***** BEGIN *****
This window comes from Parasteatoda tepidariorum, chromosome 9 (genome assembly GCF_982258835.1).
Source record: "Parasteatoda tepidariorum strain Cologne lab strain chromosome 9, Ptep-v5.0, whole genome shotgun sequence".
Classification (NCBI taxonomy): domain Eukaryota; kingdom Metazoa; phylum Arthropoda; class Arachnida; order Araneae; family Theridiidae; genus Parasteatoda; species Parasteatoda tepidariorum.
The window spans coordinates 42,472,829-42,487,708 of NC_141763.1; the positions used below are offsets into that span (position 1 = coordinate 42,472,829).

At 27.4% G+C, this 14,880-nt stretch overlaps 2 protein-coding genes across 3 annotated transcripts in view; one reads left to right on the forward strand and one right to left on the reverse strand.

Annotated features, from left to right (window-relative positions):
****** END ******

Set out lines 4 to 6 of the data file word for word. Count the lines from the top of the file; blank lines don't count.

The window spans coordinates 42,472,829-42,487,708 of NC_141763.1; the positions used below are offsets into that span (position 1 = coordinate 42,472,829).

At 27.4% G+C, this 14,880-nt stretch overlaps 2 protein-coding genes across 3 annotated transcripts in view; one reads left to right on the forward strand and one right to left on the reverse strand.

Annotated features, from left to right (window-relative positions):